The South Acropolis consists of Structures 39, 40 and 41. A number of stelae and altars are associated with them.

Structure 39 has been restored and lies within the South Acropolis. It has three stepped doorways that open onto a single, irregularly shaped room. The remains of a perforated roof comb survive, with tenons that once supported stucco decoration.

Structure 40 is flanked by structures 39 and 41. It has been restored and also has three doorways opening onto a single room and the remains of a perforated roof comb. The room has the remains of murals that once covered all the interior walls. Stelae 12 and 13 stand before structure 40 and Stela 11 once stood between them.

Structure 41 has also been restored. Like the other two structures in the South Acropolis, it has three doorways that open onto a single room. It is not as well preserved as Structures 39 and 40 and much of the vaulted roof has collapsed. A fraction of stucco frieze from the sculpture may date the building to 740, the 3rd K’atun anniversary of Itzamnaaj B’alam II’s reign. The central doorway is stepped and the front wall has been buttressed. It is one of three principal structures atop the highest vantage point in the city and a series of stelae was set in front of it that described the military campaigns of Itzamnaaj B’alam II.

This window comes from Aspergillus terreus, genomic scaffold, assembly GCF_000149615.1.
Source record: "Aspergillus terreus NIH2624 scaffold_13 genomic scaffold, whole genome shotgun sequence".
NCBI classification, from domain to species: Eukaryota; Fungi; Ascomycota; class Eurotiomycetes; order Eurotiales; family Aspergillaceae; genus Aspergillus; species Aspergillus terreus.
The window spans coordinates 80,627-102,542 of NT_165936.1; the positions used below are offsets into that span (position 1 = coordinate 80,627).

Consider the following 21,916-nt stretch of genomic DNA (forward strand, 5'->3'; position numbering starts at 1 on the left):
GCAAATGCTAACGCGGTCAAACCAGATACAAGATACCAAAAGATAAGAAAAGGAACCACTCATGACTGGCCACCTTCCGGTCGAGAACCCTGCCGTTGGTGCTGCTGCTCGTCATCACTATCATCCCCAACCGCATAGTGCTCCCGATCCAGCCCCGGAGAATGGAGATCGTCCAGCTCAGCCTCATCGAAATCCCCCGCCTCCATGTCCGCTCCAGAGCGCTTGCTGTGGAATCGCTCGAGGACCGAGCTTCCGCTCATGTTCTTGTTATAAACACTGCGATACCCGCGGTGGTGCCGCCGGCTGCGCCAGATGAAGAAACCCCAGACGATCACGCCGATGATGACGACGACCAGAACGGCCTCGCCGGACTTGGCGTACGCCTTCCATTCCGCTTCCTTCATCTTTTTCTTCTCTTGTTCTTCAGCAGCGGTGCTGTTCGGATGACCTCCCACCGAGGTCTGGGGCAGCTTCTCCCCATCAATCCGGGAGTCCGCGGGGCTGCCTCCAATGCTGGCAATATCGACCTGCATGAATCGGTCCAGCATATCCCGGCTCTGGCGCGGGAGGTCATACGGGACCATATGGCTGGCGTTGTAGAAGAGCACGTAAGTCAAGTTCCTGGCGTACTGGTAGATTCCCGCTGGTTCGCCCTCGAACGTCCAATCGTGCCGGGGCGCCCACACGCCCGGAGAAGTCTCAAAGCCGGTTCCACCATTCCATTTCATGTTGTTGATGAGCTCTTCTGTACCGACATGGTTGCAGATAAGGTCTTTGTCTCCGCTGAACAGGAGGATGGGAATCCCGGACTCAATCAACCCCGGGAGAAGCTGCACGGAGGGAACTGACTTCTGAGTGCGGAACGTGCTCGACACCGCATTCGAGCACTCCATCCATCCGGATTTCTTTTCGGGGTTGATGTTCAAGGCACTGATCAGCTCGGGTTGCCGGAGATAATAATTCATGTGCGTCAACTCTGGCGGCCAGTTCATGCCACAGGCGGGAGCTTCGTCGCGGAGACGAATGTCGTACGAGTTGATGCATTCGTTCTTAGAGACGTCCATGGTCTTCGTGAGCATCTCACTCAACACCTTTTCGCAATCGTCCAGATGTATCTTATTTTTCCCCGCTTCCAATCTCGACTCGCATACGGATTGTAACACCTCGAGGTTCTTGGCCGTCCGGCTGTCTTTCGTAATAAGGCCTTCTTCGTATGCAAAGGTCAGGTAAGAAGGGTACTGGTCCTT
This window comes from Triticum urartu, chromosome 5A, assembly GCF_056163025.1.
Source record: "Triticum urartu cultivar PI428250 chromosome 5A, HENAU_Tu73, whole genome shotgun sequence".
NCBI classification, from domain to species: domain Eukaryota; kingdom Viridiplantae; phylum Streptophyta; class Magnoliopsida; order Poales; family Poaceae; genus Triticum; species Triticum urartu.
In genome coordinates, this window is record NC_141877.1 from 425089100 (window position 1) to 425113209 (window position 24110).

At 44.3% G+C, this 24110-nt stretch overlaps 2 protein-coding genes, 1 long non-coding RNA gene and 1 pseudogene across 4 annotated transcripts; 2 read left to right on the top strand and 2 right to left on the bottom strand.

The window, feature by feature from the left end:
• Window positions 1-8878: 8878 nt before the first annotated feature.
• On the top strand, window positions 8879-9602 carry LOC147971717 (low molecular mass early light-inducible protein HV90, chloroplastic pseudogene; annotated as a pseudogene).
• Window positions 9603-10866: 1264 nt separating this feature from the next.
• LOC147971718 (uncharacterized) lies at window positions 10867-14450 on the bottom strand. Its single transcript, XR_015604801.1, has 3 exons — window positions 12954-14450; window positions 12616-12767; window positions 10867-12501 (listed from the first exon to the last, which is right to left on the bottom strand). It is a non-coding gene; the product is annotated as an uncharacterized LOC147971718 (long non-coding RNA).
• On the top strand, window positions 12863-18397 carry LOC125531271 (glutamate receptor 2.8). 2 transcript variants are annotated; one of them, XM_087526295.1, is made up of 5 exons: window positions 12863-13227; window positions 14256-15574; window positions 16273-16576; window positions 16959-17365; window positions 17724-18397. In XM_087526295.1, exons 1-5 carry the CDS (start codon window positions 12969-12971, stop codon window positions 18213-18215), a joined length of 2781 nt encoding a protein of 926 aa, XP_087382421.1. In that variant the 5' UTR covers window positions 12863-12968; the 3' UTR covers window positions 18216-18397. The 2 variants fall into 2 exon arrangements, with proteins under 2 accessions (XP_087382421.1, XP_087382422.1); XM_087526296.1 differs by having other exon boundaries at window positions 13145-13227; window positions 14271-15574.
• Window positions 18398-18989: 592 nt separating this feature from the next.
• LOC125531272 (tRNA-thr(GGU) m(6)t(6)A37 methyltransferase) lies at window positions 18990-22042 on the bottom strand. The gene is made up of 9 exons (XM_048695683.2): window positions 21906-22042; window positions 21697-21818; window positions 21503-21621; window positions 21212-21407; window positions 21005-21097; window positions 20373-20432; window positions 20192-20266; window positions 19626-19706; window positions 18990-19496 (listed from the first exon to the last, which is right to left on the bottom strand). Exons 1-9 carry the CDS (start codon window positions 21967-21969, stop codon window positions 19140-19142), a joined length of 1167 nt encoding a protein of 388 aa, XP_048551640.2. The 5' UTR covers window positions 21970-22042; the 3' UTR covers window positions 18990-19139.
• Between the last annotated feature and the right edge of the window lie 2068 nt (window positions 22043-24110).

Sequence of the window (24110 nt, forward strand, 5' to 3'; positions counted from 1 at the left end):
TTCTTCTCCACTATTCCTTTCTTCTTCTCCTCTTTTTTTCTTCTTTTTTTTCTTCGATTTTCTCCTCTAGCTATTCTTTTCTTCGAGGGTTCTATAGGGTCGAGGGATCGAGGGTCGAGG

Structure 42 is located in the West Acropolis. The structure had a series if carved limestone lintels that depict Bird Jaguar IV’s efforts to consolidate power, emulating events carried out by his father Itzamnaaj B’alam II.

Structure 44 is in the West Acropolis. It still contains a carved lintel, and has sculpted steps. A number of stelae were originally associated with Structure 44. This temple was built by Itzamnaaj B’alam II and was dedicated around 732. The sculpted texts from this building provide an account of the 8th century resurgence of the city. Each of the three doorways contained sculptured lintels and two hieroglyphic steps.

Structure 67 is the southeast ballcourt, located in the Central Acropolis.


Hieroglyphic stairways

Hieroglyphic Stairway 1 leads up to Structure 5 in the Central Acropolis. It has six sculpted risers consisting of various carved blocks, many of which are heavily eroded.

Hieroglyphic Stairway 2 is the riser of the uppermost step approaching Structure 33. It consists of 13 sculptured blocks, numbered from left to right as Steps I to XIII. Steps VI, VII and XVIII are extremely well preserved and depict Bird Jaguar IV and two of his predecessors dressed as ball players.


Lintel 1 is above the eastern doorway of Structure 33 in the Central Acropolis. It depicts 8th-century king Bird Jaguar IV accompanied by his wife Lady Great Skull Zero.

Lintel 2 is set above the central doorway of Structure 33. It shows Bird Jaguar IV accompanied by his son and heir, Shield Jaguar II.

Lintel 3 is above the westernmost doorway of Structure 33. It also shows Bird Jaguar IV, this time accompanied by an ally.

Lintel 10 is the last known monument at Yaxchilan, dating to 808. It depicts K’inich Yat Ahk II of Piedras Negras as a captive of Yachilan king K’inich Tatbu Skull IV.